Continuing with that line of thought, Amnesty also recommends that the same government that is shelling entire neighbourhoods cooperate fully with the UN observer mission – granting monitors free access to its own detention facilities, etc. Full access to the country should be granted, according to Amnesty, to the independent international Commission of Inquiry and to international human rights monitors and humanitarian agencies.
One might think that it is both pointless and indeed, ridiculous at best or cynical at worst, to make such recommendations to the Syrian regime, which, as Amnesty itself admits, has no intentions to adopting them. At least no one can accuse Amnesty of not asking nicely.
Moreover, anyone who had hoped that the Amnesty recommendations for the international community would be more pragmatic, taking into consideration the severity of the atrocities, the lack of cooperation from the Syrian regime and the difficult international political situation, in which Russia and China block any attempt to hold the Syrian regime accountable, were in for a disappointment.
In another example of toothlessness, Amnesty called upon the UN Security Council to refer the situation in Syria to the International Criminal Court (ICC). Justified though this might be in terms of legality and morality, it raises at least two main problems: 1. It is unclear, at best, how such a decision could even be made, given both historical precedents (indictments against reigning governments are not exactly an everyday occurrence) and the virtual certainty of a Russo-Chinese veto; 2. How exactly could such a move deliver a prompt ending to the raging violence and prevent even more deaths of civilians, even if such a referral, by some miracle, were to be made? This seems to be far from the prompt and decisive international action the Amnesty’s interviewees mentioned by Rovera were hoping for.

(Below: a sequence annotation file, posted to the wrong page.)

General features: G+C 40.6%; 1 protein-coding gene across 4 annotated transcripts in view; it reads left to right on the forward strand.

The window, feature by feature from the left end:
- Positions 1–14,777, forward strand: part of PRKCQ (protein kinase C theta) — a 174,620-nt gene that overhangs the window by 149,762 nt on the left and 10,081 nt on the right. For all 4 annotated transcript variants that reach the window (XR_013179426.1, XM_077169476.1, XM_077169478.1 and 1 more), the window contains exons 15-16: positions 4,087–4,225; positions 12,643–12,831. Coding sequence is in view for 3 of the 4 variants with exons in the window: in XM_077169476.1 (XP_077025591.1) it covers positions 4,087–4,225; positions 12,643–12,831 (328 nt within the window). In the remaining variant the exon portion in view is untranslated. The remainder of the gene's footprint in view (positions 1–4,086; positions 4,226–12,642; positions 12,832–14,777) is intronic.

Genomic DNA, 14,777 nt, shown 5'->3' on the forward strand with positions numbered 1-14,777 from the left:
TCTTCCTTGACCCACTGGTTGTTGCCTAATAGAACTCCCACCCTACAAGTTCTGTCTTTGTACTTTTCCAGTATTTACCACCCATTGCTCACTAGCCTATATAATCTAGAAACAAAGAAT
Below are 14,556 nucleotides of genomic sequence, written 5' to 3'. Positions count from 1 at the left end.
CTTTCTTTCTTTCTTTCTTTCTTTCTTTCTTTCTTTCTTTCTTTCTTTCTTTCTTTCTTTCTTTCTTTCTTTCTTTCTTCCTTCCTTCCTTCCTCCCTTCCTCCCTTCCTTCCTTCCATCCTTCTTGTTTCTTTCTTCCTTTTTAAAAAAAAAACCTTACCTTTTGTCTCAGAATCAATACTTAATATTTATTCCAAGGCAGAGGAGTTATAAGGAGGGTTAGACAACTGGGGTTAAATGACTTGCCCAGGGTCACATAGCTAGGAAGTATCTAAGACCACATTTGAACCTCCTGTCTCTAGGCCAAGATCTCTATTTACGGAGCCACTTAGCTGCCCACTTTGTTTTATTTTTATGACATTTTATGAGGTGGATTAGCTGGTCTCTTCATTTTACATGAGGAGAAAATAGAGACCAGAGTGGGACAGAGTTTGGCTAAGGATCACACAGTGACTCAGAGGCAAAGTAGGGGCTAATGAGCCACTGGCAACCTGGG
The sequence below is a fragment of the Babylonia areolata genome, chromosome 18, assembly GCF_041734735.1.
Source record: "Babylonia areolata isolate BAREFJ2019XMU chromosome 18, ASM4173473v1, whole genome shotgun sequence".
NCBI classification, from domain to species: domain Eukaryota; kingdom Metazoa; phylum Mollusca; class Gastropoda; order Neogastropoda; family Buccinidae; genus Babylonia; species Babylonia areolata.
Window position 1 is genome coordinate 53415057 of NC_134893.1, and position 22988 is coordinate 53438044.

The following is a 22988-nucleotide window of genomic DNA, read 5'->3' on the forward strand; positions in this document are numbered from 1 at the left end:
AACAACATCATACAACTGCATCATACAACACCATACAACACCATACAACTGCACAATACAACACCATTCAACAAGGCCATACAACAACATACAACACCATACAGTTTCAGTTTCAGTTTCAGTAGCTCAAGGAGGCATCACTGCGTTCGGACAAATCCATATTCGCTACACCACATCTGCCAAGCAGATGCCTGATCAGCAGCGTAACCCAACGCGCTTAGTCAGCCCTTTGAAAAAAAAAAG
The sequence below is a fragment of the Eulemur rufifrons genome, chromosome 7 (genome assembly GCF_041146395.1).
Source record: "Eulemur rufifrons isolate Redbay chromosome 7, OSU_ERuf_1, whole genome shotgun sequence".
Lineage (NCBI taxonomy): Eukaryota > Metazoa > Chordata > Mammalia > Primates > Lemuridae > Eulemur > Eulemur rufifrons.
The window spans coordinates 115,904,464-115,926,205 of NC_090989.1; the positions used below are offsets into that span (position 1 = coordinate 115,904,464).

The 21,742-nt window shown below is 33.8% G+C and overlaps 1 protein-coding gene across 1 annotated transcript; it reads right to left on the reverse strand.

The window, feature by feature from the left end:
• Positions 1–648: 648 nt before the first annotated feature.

The same kind of flawed logic appears in the recommendation that the international community will ‘demand’ that the regime grant access to humanitarian organisations and the international media (in case Assad was not convinced when it was suggested merely by Amnesty).
Another recommendation deals with the UN monitors mission. Amnesty in writing its report was preoccupied with terms of their mandate, which they suggested should include a human rights component and the “capacity to protect victims and witnesses.” This clause provides a perfect example of the remoteness of Amnesty’s recommendations from reality. Only a few days after the report was published and promoted internationally, the UN monitors announced that they had been forced to leave Syria and suspend their mission due to the intensity of the violence. The Amnesty document never bothered to explain which shape such a protection capacity on the part of the UN monitors would take – and no wonder. Protecting victims and witnesses? The monitors could not even protect themselves!